The Alfandari lab studies how the face of vertebrate embryos is built. The main source of cells for this process are the Cranial Neural Crest Cells (CNC), which are induced at the border of the neural plate (Future brain and spinal chord) and move ventrally to produce the bones, cartilage, muscles and ganglia of the face.
New RO1 with our collaboartor Dr. Sally Mody to study the role of Six1 partners in Craniofacial development and Branciootorenal spectrum disorder.
Renewal of our long term RO1 to study the mechanism of Cranial neural crest cell migration.
Also a New NIH grant to produce and characterize 100 monoclonal antibodies to Xenopus protein for the scientific community.
Here is the link to the most current list of antibodies and their target. https://docs.google.com/spreadsheets/d/1AFLp1PcfMkXJ8SVSZ6W-HaE0K5pC1nZ6WlnUqzY_Zu0/edit?usp=sharing
Our latest BIG paper published in E-Life shows how ADAM can regulate gene expression.
Alban Gaultier, an Alfandari lab Alumni now Assistant Professor at UVA made the news. Congrat Alban!!
We are recruiting:
Project 1: To study the interaction between the transcription factor Arid3a and the ADAM metalloproteases
Project 2: To identify partners of the transcription factor Six1 in Xenopus embryos
Project 3: To produce and characterise monoclonal antibody. This project is excellent for students interested in industry rather than academia.
The following movies show cranial neural crest cell migration in vivo (in the embryo) or in vitro (In a dish). In vivo the neural crest were labeled with a fluorescent marker before they were grafted into a host embryo.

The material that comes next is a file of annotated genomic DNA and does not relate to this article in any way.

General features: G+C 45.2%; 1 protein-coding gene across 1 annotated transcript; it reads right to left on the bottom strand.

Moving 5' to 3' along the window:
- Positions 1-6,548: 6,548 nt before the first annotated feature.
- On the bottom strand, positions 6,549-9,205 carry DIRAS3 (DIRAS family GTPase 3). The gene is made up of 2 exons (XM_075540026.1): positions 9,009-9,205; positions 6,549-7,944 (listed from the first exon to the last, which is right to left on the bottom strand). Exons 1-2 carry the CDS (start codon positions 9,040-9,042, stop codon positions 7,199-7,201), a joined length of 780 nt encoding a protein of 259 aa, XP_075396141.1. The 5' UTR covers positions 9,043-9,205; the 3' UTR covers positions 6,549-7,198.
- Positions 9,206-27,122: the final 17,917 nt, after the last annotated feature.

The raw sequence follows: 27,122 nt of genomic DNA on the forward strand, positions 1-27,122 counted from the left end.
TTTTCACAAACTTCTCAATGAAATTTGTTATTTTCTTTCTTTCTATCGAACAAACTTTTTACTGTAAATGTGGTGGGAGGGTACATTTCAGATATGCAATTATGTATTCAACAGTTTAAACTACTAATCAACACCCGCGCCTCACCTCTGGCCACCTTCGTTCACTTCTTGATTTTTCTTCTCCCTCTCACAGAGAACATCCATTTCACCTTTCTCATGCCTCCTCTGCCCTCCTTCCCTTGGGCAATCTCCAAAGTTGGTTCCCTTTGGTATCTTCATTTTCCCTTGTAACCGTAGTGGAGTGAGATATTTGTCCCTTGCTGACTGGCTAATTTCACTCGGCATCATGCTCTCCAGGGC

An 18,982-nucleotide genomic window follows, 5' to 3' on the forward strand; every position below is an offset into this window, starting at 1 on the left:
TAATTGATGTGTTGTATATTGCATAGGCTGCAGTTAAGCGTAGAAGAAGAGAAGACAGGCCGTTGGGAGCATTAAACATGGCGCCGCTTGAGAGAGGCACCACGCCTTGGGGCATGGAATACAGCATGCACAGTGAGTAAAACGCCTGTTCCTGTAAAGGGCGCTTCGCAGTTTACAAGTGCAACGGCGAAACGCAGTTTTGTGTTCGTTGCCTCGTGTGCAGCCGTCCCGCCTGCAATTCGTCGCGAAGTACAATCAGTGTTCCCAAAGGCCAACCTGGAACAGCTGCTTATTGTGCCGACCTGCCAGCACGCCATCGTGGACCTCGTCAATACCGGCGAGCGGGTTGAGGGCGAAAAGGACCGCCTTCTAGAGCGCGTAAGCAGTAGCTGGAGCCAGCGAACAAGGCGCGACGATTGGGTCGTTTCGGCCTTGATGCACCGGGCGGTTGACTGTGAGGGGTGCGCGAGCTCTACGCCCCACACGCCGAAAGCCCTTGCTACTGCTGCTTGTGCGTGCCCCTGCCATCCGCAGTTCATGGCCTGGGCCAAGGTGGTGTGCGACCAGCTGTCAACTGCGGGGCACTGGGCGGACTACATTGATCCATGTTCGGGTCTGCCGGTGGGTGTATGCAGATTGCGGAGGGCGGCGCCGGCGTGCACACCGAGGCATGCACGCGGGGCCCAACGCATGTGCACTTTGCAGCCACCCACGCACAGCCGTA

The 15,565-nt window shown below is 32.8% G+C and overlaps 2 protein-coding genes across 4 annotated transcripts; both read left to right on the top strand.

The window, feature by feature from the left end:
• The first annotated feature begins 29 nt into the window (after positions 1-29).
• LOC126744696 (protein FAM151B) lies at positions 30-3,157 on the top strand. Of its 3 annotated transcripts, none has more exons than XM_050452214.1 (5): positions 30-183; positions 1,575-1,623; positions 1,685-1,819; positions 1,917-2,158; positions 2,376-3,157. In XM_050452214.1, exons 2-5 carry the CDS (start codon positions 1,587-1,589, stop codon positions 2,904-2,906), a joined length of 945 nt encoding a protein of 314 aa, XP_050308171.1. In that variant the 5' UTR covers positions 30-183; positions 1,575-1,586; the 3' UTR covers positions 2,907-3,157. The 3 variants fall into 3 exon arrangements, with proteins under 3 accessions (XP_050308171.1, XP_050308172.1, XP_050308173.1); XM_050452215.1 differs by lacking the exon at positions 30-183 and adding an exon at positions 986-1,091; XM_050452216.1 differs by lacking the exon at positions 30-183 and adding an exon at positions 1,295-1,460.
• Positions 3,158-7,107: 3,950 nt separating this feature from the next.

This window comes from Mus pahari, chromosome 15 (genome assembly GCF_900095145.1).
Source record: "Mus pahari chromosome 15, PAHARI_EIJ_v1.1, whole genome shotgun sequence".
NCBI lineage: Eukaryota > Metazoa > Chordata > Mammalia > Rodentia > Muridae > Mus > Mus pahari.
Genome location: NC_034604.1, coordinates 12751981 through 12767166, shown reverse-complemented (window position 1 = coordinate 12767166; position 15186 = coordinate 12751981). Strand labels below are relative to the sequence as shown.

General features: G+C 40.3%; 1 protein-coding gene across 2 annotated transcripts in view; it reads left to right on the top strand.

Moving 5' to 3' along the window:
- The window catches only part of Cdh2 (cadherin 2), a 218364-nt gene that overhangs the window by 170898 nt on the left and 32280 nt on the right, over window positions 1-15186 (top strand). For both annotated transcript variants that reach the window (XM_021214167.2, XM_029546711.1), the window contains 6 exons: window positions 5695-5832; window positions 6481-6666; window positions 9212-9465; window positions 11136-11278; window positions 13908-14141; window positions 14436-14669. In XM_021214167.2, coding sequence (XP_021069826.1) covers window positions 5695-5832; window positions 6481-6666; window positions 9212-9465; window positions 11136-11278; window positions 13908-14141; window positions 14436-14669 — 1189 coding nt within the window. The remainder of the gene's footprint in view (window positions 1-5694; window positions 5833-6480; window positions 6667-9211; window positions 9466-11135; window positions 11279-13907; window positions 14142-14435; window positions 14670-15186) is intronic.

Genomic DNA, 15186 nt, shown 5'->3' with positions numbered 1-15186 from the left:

How does a cell move? Cells move all the time in our bodies, to repair wounds, to attack pathogens, to fight cancer or in some cases to allow cancer to spread and invade new organs. In embryos, cells move great distances to produce the various shapes and complex organs.
We study how cells move in a developing embryo. More specifically, how do they start? How do they know where to go, where and when to stop? One of the best examples of cell movement (see movie) is the migration of cranial neural crest cells. They are borne at the border between the neural and non-neural ectoderm in the dorsal side of the embryo and migrate to the ventral side of the embryo to create all of the structures of the face (bones, cartilage, muscle and ganglia).
Our laboratory is funded by the NIH (NIDCR) to understand how metalloproteases that are expressed at the surface of the cranial neural crest help these cells move. We aim to understand which proteins are cut by these proteases and how this cleavage changes the function of these target proteins to favor cell movement. Clearly if these proteases can promote cell migration in the embryo, they may also promote cancer cell dispersion (Metastasis) so that understanding how they work and how we can stop their function may also lead to new approaches to cancer treatment.
The Alfandari lab in the news.